World Journal of Microbiology and Biotechnology

, Volume 28, Issue 1, pp 323–333 | Cite as

Technology for efficient and successful delivery of vermicompost colonized bioinoculants in Pogostemon cablin (patchouli) Benth.

  • Rakshapal Singh
  • S. Divya
  • Ashutosh Awasthi
  • Alok KalraEmail author
Original Paper


The usefulness of vermicompost as a supporting media for growth of bioinoculants was evaluated for successful transfer of sufficient propagules of bioinoculants into the organic fields. The rooted plants after 50 days were pot and field tested for their growth and yield performances when transplanted along with rooting medium into pots/organic fields. The rooting medium, 50 days of inoculation, contained sufficient population of bioinoculants and arbuscular mycorrhizal (AM) fungi. Treatment with bioinoculants (except Trichoderma harzianum) substantially improved the root and shoot biomass of nursery raised rooted cuttings particularly in treatments containing Azotobacter chroococcum (150 and 91.67%, respectively), Glomus intraradices (117 and 91.67%, respectively) and Pseudomonas fluorescens (117 and 83%, respectively). The transplanted rooted plants in pots, over two harvests, yielded higher shoot biomass when rooting medium contained A. chroococcum (147%), G. intraradices (139%) and P. fluorescencs (139%). Although the treatments did not affect the content of essential oil, the quality of essential oil as measured by the content of patchouli alcohol improved with Glomus aggregatum (18%). Similar trends were observed in field trials with significantly higher biomass yield achieved with A. chroococcum (51%), G. intraradices (46%) and P. fluorescencs (17%) compared to control (un-inoculated) plots. Increased in herb yield was found to be related with increased nutrient uptake. The population of bioinoculants in the rhizosphere was observed to be considerably higher in plots receiving vermicompost enriched with bioinoculants. This technology can be a successful way of delivering sufficient propagules of bioinoculants along with vermicompost especially in organic fields.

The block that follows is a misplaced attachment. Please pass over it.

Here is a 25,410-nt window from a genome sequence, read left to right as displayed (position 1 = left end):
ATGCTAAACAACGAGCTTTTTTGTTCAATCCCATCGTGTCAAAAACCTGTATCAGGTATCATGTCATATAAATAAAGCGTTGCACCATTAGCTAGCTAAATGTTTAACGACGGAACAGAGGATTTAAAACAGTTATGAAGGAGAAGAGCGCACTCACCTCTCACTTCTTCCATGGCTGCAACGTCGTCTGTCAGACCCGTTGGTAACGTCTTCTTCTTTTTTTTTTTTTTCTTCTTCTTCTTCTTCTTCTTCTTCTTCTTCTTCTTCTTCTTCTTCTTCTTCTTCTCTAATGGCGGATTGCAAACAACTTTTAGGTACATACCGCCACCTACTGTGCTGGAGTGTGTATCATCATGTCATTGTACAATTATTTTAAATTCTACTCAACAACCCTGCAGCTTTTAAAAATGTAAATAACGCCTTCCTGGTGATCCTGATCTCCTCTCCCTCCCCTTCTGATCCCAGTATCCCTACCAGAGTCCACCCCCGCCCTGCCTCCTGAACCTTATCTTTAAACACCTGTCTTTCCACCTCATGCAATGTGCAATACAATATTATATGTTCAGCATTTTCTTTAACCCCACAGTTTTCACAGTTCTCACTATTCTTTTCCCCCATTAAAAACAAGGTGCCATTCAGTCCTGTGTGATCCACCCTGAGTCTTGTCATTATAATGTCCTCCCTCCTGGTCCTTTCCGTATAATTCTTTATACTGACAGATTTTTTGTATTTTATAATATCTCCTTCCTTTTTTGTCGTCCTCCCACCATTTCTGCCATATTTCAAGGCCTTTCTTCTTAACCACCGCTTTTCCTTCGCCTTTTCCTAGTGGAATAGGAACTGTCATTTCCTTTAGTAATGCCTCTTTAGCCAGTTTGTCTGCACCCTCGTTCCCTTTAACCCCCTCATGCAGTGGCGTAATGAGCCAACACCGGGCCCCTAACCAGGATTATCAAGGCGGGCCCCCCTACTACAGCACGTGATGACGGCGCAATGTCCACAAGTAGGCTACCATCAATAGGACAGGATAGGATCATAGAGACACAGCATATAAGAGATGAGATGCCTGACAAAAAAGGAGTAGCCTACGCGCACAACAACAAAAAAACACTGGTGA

Patchouli Bio-inoculants Arbuscular mycorrhizal fungi Vermicompost Organic farming 



The authors are grateful to Director, CIMAP, Lucknow for facilities and encouragement, Dr. K. V. N. S. Srinivas (Phyto-chemist) for analyzing patchouli oil and to the Council of Scientific and Industrial Research (CSIR), New Delhi for providing funds.

Supplementary material

11274_2011_823_MOESM1_ESM.docx (104 kb)
Supplementary material 1 (DOCX 103 kb)


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Copyright information

© Springer Science+Business Media B.V. 2011

Authors and Affiliations

  • Rakshapal Singh
    • 1
  • S. Divya
    • 2
  • Ashutosh Awasthi
    • 1
  • Alok Kalra
    • 1
    Email author
  1. 1.Microbial TechnologyCentral Institute of Medicinal and Aromatic Plants (CSIR)LucknowIndia
  2. 2.Central Institute of Medicinal and Aromatic Plants (CSIR), Research CenterBangaloreIndia

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